Uganda has completed an interest rate swap deal with local units of banking giants Standard Bank and Standard Chartered on credit worth $646 million, part of a larger loan from China to finance a hydropower plant on the River Nile.
In 2014, Uganda secured a loan totalling $1.44 billion from China via its Exim Bank to help finance the 600 megawatt (MW) Karuma hydropower plant being developed on the Nile.
According to Uganda’s finance ministry, a portion of that loan amounting to $645 million carried a varying, LIBOR-linked commercial interest rate.
The remainder was concessional with a rate fixed at 2 percent.
The finance ministry said in a statement late on Monday Uganda had concluded the interest rate swap on the commercial portion of the loan with Stanbic Bank, a unit of South Africa’s Standard Bank and the Ugandan unit Standard Chartered Bank.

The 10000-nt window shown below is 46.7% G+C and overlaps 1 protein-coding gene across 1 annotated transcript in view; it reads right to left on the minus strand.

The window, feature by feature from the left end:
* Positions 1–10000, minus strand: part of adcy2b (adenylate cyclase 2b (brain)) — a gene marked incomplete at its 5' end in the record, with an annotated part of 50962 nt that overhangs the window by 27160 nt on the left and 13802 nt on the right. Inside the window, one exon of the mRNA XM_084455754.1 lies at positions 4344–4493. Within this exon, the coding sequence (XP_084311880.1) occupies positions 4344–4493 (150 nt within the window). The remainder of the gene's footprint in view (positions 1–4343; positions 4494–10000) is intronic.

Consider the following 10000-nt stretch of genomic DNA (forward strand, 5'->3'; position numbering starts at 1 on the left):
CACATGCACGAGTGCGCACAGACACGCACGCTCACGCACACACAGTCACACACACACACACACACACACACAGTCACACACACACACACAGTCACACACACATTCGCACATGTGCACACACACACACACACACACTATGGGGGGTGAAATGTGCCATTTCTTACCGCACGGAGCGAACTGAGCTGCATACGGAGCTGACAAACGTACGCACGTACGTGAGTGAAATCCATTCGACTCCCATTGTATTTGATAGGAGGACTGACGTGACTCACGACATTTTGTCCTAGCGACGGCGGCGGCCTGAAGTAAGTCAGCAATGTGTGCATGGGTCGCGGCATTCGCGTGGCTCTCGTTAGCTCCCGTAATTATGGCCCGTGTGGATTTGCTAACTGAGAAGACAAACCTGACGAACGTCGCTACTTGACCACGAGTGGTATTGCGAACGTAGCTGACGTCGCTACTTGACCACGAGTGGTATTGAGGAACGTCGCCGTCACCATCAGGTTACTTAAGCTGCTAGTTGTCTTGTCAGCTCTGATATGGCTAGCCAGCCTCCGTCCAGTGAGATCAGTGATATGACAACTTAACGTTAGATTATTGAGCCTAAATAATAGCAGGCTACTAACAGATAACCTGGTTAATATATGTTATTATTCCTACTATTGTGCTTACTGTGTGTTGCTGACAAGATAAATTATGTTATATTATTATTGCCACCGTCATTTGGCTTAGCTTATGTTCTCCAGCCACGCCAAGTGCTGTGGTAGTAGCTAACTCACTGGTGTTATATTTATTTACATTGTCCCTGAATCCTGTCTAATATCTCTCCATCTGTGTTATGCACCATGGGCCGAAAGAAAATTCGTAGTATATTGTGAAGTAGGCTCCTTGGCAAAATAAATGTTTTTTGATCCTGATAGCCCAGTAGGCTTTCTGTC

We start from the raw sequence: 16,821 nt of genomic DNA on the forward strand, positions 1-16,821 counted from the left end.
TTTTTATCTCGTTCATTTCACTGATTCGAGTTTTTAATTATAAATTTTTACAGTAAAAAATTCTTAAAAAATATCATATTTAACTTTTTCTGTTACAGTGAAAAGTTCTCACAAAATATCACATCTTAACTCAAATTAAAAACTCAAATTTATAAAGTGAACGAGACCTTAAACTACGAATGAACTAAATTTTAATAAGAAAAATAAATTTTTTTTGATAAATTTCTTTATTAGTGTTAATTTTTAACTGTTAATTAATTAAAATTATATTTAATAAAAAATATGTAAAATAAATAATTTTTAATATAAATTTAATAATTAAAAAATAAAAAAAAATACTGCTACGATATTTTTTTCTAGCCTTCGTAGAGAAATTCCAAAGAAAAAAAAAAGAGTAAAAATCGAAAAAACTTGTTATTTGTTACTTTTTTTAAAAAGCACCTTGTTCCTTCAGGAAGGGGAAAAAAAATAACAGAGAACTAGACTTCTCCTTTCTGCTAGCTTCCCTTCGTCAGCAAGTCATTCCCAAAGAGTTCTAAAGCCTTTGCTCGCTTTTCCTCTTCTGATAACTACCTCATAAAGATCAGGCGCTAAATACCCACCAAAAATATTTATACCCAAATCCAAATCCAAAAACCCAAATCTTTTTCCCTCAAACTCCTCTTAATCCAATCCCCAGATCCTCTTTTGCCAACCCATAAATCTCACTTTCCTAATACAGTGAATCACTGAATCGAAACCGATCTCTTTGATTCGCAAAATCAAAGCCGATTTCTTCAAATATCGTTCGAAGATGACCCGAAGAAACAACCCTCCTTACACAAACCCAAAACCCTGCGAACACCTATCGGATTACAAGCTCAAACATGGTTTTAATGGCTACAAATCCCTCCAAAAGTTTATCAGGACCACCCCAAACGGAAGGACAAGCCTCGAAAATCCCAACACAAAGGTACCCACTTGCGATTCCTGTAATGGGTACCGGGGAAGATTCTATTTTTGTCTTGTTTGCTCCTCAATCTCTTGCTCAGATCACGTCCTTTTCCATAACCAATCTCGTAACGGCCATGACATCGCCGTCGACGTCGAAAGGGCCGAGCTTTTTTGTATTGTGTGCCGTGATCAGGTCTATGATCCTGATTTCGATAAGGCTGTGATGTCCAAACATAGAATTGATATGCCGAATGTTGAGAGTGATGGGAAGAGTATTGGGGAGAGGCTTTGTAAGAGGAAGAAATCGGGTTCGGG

The rate on the $645 million portion of the Chinese loan has now been fixed at 6.08 percent and will be paid over a 15-year period.
The interest rate swap was “to ensure certainty and hedge against future rate fluctuations”, the ministry said.
Stephen Kaboyo, managing director of Alpha Capital Partners, a funds manager, said in a note the deal would help Uganda lower its debt service costs on the Karuma project.
A ministry of finance source told Reuters the government reckoned there was a higher likelihood of the U.S. Federal Reserve raising its benchmark rate in the near future and potentially increasing Uganda’s interest rate payments on the loan.
“The size and scale of the transaction is unprecedented in Uganda’s context … 6.08 percent fixed rate is the best pricing any entity can get in the current market environment,” Kaboyo said.
(Editing by George Obulutsa, Robert Birsel)